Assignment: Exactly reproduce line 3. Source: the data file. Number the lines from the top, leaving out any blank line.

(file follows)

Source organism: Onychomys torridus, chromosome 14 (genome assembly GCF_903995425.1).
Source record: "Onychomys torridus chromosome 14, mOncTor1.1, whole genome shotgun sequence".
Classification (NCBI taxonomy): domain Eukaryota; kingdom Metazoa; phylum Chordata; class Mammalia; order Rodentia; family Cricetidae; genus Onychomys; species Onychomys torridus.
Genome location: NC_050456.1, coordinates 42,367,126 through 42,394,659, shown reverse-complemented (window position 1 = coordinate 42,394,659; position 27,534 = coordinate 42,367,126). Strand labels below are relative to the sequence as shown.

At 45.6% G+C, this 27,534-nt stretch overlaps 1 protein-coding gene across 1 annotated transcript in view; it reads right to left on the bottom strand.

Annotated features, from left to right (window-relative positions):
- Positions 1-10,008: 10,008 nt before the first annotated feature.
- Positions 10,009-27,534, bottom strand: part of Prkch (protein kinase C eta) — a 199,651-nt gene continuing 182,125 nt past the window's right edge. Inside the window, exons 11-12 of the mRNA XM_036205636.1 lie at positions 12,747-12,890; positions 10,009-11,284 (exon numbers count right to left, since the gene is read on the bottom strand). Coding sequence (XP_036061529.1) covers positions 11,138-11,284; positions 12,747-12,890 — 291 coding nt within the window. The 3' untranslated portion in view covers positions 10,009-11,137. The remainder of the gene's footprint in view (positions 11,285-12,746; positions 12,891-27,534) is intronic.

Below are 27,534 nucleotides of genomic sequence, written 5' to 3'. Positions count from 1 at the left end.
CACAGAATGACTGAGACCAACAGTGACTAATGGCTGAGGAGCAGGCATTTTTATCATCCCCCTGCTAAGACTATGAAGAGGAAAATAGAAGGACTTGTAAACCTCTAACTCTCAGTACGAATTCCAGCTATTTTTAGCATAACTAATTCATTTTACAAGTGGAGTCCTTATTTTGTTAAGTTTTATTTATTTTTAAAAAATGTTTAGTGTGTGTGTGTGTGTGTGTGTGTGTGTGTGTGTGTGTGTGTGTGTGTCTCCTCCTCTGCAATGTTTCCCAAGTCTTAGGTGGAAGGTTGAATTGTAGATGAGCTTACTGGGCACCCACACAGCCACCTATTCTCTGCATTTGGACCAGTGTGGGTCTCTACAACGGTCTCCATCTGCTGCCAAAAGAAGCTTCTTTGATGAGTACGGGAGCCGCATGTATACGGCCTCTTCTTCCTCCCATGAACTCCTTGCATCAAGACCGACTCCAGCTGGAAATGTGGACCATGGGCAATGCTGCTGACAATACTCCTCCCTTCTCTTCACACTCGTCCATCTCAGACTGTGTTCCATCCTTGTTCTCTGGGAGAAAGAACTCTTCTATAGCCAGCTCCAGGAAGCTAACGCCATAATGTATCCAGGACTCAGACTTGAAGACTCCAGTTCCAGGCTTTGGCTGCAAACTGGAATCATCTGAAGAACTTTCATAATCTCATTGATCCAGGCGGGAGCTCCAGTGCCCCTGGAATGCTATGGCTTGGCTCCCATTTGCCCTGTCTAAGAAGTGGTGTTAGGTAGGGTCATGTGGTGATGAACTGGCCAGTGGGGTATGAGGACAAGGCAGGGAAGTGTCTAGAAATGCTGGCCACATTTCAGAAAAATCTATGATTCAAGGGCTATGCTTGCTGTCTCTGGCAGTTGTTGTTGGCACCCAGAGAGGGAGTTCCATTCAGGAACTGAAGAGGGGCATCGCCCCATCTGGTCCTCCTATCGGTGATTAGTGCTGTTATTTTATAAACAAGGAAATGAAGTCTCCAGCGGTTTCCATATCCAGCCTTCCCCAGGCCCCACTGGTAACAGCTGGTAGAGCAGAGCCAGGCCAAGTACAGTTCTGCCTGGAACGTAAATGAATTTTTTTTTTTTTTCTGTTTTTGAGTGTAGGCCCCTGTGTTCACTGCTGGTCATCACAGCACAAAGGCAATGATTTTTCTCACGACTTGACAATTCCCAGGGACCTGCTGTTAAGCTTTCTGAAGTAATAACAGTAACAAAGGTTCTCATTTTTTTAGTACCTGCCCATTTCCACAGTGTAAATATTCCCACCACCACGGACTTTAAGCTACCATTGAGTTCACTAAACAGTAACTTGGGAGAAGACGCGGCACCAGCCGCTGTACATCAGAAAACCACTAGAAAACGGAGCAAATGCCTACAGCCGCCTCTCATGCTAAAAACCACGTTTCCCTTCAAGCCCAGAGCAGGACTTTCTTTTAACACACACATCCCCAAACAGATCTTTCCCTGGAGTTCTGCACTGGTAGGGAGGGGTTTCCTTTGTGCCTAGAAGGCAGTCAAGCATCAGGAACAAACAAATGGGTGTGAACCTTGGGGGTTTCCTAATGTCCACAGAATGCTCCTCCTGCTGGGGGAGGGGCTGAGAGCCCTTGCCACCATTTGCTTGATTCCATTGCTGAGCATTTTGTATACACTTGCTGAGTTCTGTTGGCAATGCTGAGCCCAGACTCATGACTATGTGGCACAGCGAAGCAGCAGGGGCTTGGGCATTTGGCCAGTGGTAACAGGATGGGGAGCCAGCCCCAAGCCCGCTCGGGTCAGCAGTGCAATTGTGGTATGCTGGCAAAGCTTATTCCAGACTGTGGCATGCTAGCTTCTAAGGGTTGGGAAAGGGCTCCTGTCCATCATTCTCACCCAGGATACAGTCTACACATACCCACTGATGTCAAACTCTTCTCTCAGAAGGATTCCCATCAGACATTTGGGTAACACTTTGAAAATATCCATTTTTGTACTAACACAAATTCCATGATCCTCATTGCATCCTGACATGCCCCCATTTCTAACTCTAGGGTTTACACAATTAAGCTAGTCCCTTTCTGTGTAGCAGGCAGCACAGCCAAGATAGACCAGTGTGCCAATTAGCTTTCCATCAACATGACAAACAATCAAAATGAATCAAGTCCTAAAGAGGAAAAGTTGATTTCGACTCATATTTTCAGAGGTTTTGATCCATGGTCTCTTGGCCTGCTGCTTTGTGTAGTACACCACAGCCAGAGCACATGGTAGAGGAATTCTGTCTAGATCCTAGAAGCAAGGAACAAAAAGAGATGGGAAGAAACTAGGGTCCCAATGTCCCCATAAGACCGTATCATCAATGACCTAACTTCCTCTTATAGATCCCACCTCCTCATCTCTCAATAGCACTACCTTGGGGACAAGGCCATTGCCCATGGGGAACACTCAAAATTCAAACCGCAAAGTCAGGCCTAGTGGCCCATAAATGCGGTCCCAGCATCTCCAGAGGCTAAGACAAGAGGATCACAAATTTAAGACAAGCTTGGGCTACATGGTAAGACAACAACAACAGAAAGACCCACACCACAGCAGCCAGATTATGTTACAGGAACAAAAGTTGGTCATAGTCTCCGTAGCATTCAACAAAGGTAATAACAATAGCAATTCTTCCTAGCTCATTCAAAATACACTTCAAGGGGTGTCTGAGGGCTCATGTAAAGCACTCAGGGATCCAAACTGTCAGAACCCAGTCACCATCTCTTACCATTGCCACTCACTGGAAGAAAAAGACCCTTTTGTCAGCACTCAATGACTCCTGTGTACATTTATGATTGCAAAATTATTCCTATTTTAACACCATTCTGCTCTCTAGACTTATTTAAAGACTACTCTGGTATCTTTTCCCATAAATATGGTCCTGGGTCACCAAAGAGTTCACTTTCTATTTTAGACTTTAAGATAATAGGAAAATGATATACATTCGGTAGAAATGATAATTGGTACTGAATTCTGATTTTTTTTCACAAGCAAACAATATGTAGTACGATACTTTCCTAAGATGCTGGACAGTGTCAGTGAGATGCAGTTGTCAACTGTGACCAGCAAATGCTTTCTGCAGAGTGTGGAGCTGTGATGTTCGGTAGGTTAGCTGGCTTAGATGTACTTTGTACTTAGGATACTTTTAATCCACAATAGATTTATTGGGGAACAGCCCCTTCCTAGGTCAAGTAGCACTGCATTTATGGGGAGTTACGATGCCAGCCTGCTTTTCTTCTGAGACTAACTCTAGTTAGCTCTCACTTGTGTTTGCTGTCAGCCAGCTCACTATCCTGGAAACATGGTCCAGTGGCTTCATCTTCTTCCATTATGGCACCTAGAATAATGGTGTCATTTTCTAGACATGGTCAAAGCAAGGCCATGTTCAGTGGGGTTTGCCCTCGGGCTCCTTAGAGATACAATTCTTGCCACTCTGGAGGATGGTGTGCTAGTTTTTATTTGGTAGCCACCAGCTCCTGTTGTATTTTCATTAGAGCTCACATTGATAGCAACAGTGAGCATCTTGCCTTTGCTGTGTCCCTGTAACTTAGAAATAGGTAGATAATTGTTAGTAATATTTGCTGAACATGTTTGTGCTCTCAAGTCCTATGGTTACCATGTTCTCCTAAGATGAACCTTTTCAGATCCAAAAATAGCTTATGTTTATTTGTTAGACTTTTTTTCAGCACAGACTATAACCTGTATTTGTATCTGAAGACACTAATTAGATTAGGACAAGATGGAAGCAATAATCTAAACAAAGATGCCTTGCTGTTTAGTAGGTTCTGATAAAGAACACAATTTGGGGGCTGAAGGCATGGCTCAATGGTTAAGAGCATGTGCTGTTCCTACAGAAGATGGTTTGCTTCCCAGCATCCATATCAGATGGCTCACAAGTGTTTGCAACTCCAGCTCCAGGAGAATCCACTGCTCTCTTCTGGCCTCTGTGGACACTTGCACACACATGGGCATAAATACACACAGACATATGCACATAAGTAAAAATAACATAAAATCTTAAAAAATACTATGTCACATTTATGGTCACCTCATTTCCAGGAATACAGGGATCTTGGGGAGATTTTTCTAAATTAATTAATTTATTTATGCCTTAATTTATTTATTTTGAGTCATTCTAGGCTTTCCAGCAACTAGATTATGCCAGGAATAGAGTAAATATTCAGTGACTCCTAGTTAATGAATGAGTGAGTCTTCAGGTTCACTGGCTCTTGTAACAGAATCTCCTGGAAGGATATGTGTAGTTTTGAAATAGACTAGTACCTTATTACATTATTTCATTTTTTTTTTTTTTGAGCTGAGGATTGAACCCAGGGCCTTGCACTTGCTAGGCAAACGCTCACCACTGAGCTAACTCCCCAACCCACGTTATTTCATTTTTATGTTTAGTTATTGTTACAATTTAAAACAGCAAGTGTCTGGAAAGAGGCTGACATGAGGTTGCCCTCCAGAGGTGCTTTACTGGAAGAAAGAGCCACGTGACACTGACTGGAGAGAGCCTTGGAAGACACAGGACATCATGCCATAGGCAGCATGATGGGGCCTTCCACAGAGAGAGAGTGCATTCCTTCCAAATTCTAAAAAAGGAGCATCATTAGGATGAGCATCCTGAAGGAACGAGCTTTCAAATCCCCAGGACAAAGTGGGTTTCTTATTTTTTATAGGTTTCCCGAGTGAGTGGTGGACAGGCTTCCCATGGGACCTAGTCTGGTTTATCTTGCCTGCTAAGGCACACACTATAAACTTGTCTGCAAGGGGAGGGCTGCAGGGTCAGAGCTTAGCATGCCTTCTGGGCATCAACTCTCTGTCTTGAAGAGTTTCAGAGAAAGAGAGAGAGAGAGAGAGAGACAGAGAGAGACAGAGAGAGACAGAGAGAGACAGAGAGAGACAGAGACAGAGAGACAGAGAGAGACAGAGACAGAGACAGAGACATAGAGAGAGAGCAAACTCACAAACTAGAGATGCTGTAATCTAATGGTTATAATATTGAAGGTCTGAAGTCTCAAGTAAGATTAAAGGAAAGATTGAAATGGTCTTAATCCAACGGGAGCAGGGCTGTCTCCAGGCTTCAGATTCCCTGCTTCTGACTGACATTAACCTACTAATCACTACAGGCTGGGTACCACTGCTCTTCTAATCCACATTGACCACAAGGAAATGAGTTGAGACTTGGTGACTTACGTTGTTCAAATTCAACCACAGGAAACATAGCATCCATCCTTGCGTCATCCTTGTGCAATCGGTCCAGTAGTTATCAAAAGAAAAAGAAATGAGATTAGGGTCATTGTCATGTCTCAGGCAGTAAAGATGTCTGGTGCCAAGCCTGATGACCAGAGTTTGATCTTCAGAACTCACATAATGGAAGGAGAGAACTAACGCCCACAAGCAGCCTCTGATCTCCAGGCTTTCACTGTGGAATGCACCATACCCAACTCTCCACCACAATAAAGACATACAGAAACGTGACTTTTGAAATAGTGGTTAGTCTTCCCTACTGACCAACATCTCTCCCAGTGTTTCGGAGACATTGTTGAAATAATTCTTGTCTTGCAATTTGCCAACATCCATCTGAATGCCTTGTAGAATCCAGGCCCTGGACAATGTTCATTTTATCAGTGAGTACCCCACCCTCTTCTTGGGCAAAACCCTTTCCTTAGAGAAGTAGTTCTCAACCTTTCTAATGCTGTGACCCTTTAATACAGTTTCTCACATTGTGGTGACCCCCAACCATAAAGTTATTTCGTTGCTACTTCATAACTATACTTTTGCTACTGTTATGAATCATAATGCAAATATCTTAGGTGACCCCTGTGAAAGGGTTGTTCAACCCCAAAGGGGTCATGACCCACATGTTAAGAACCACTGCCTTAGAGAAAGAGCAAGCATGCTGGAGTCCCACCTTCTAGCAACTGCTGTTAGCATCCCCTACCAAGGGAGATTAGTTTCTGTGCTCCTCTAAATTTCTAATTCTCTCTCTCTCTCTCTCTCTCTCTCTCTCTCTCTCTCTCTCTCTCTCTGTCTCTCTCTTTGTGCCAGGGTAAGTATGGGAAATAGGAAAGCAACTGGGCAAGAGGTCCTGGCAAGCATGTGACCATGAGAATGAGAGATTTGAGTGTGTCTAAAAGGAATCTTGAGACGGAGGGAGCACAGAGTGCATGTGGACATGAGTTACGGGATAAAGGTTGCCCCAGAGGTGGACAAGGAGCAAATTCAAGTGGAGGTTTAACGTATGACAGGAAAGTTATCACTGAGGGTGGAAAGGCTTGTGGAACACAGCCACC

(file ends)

Classification (NCBI taxonomy): domain Eukaryota; kingdom Metazoa; phylum Chordata; class Mammalia; order Rodentia; family Cricetidae; genus Onychomys; species Onychomys torridus.